Oculus is assembling a big portfolio of VR games for 2017, with a new Studios title every month from now until December. But why pace these releases so aggressively? Because it wants to put one of VR’s major complaints to rest.
That’s what Executive Producer David Yee told me when we sat down to talk earlier this month. I asked Yee what Oculus was hoping to see when they looked back on this year by December or early next January.
“We want to hear from people that they’re not waiting for real games anymore,” he said. “We feel like we’ve developed some real games here from real developers that are hours of experiences and not minute demos or little tech demos.”
Yee believes one of this month’s Studios exclusives, Epic Games’ Robo Recall [Review: 7.5/10], was the start of beginning to prove that, also adding that giving it away for free was a way of rewarding early adopters. A lack of full, high-quality games is one of the biggest complaints people leverage against VR in this state; even industry evangelists like Cliff Bleszinski have been saying as much in recent weeks.
By the end of the year Oculus will have released other big games like Lone Echo, From Other Suns, Wilson’s Heart, and The Mage’s Tale, all of which are weapons in the battle against VR’s image problem.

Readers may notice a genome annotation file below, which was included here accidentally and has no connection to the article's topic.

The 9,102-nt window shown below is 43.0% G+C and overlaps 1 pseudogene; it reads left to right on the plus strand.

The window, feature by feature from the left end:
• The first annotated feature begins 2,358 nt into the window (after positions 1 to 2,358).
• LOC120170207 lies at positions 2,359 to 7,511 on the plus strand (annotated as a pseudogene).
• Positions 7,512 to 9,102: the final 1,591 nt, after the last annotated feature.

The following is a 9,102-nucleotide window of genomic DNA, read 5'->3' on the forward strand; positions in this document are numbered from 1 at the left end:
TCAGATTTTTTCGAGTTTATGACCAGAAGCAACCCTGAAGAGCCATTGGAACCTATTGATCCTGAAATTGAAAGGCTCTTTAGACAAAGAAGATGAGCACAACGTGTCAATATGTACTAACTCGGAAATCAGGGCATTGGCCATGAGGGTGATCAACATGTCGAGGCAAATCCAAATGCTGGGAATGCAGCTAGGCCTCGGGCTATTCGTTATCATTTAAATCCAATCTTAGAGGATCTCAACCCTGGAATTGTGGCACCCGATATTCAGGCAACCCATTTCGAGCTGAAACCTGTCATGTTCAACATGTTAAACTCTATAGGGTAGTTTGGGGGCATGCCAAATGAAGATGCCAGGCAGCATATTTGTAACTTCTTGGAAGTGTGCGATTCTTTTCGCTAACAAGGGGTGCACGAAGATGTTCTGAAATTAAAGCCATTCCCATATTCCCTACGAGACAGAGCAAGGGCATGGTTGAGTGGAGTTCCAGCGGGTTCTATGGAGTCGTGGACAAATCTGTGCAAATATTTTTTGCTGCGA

Yee also hopes that developers will continue to learn lessons for this year’s Studios slate. He looked back to year one, explaining that many developers had spent the year learning about the benefits of the company’s new Touch controllers.
“What a lot of people don’t know is that Wilson’s Heart and Lone Echo also started as gamepad games,” he revealed. “Our developers were figuring out how do we make this work with the two buttons and basically trying to pull the trigger. Are they going to have arms on the thumbsticks? So as soon as the developers got Touch earlier in the last year they’re like, “We’re all in.”
Oculus hopes similar lessons are taken from the next year so that we might see another big jump in Studios titles for 2018, too.